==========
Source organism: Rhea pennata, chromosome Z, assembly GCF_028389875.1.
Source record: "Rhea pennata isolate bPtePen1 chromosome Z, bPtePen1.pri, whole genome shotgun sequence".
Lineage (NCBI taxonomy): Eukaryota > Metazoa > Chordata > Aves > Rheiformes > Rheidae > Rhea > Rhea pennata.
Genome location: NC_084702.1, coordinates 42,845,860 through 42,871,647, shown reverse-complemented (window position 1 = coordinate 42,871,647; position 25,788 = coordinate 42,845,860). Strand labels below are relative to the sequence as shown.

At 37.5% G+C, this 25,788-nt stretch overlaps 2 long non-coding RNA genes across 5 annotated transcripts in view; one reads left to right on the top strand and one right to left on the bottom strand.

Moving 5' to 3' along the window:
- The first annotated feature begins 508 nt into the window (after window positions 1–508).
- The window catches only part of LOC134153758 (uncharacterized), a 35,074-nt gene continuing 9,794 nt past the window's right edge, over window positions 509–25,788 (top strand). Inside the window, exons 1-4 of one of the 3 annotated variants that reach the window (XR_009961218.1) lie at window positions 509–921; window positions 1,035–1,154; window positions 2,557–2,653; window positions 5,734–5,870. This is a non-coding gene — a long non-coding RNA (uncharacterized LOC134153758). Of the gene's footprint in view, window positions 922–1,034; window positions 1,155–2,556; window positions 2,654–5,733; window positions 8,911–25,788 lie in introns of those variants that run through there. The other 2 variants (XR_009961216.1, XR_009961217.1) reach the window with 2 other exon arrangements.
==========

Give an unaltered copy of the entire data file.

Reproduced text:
Source organism: Rhea pennata, chromosome Z, assembly GCF_028389875.1.
Source record: "Rhea pennata isolate bPtePen1 chromosome Z, bPtePen1.pri, whole genome shotgun sequence".
Lineage (NCBI taxonomy): Eukaryota > Metazoa > Chordata > Aves > Rheiformes > Rheidae > Rhea > Rhea pennata.
Genome location: NC_084702.1, coordinates 42,845,860 through 42,871,647, shown reverse-complemented (window position 1 = coordinate 42,871,647; position 25,788 = coordinate 42,845,860). Strand labels below are relative to the sequence as shown.

At 37.5% G+C, this 25,788-nt stretch overlaps 2 long non-coding RNA genes across 5 annotated transcripts in view; one reads left to right on the top strand and one right to left on the bottom strand.

Moving 5' to 3' along the window:
- The first annotated feature begins 508 nt into the window (after window positions 1–508).
- The window catches only part of LOC134153758 (uncharacterized), a 35,074-nt gene continuing 9,794 nt past the window's right edge, over window positions 509–25,788 (top strand). Inside the window, exons 1-4 of one of the 3 annotated variants that reach the window (XR_009961218.1) lie at window positions 509–921; window positions 1,035–1,154; window positions 2,557–2,653; window positions 5,734–5,870. This is a non-coding gene — a long non-coding RNA (uncharacterized LOC134153758). Of the gene's footprint in view, window positions 922–1,034; window positions 1,155–2,556; window positions 2,654–5,733; window positions 8,911–25,788 lie in introns of those variants that run through there. The other 2 variants (XR_009961216.1, XR_009961217.1) reach the window with 2 other exon arrangements.